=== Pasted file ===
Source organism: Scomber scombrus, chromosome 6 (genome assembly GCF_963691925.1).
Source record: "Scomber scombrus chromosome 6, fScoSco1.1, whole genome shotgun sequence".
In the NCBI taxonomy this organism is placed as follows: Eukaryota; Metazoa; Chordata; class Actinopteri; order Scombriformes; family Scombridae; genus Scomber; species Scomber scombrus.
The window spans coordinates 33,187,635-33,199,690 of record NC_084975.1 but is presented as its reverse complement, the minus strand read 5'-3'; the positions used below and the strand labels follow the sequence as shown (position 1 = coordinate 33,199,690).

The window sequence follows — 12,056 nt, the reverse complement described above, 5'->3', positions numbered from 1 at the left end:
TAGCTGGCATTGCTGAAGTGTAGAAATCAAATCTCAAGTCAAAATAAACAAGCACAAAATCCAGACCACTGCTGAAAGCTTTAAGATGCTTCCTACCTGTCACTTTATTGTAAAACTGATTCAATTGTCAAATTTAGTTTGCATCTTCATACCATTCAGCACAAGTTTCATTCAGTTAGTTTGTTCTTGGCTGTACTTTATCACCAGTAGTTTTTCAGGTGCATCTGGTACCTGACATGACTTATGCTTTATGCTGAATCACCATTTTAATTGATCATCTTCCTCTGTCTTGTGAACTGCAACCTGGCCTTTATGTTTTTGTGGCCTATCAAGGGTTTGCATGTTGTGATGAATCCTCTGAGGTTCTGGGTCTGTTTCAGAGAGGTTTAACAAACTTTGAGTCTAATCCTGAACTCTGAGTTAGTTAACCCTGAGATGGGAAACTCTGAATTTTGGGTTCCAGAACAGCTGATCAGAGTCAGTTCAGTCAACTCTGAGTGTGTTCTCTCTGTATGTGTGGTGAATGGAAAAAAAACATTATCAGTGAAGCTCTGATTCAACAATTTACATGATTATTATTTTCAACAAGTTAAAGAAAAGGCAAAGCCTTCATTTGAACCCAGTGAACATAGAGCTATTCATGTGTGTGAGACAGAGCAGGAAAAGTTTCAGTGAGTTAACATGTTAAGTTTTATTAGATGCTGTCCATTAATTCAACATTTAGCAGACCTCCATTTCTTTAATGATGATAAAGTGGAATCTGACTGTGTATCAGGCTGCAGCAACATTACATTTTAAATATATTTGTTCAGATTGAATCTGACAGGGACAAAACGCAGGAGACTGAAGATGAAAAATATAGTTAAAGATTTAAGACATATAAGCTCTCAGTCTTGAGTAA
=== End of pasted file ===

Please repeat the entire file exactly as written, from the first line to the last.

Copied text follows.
Source organism: Scomber scombrus, chromosome 6 (genome assembly GCF_963691925.1).
Source record: "Scomber scombrus chromosome 6, fScoSco1.1, whole genome shotgun sequence".
In the NCBI taxonomy this organism is placed as follows: Eukaryota; Metazoa; Chordata; class Actinopteri; order Scombriformes; family Scombridae; genus Scomber; species Scomber scombrus.
The window spans coordinates 33,187,635-33,199,690 of record NC_084975.1 but is presented as its reverse complement, the minus strand read 5'-3'; the positions used below and the strand labels follow the sequence as shown (position 1 = coordinate 33,199,690).

The window sequence follows — 12,056 nt, the reverse complement described above, 5'->3', positions numbered from 1 at the left end:
TAGCTGGCATTGCTGAAGTGTAGAAATCAAATCTCAAGTCAAAATAAACAAGCACAAAATCCAGACCACTGCTGAAAGCTTTAAGATGCTTCCTACCTGTCACTTTATTGTAAAACTGATTCAATTGTCAAATTTAGTTTGCATCTTCATACCATTCAGCACAAGTTTCATTCAGTTAGTTTGTTCTTGGCTGTACTTTATCACCAGTAGTTTTTCAGGTGCATCTGGTACCTGACATGACTTATGCTTTATGCTGAATCACCATTTTAATTGATCATCTTCCTCTGTCTTGTGAACTGCAACCTGGCCTTTATGTTTTTGTGGCCTATCAAGGGTTTGCATGTTGTGATGAATCCTCTGAGGTTCTGGGTCTGTTTCAGAGAGGTTTAACAAACTTTGAGTCTAATCCTGAACTCTGAGTTAGTTAACCCTGAGATGGGAAACTCTGAATTTTGGGTTCCAGAACAGCTGATCAGAGTCAGTTCAGTCAACTCTGAGTGTGTTCTCTCTGTATGTGTGGTGAATGGAAAAAAAACATTATCAGTGAAGCTCTGATTCAACAATTTACATGATTATTATTTTCAACAAGTTAAAGAAAAGGCAAAGCCTTCATTTGAACCCAGTGAACATAGAGCTATTCATGTGTGTGAGACAGAGCAGGAAAAGTTTCAGTGAGTTAACATGTTAAGTTTTATTAGATGCTGTCCATTAATTCAACATTTAGCAGACCTCCATTTCTTTAATGATGATAAAGTGGAATCTGACTGTGTATCAGGCTGCAGCAACATTACATTTTAAATATATTTGTTCAGATTGAATCTGACAGGGACAAAACGCAGGAGACTGAAGATGAAAAATATAGTTAAAGATTTAAGACATATAAGCTCTCAGTCTTGAGTAA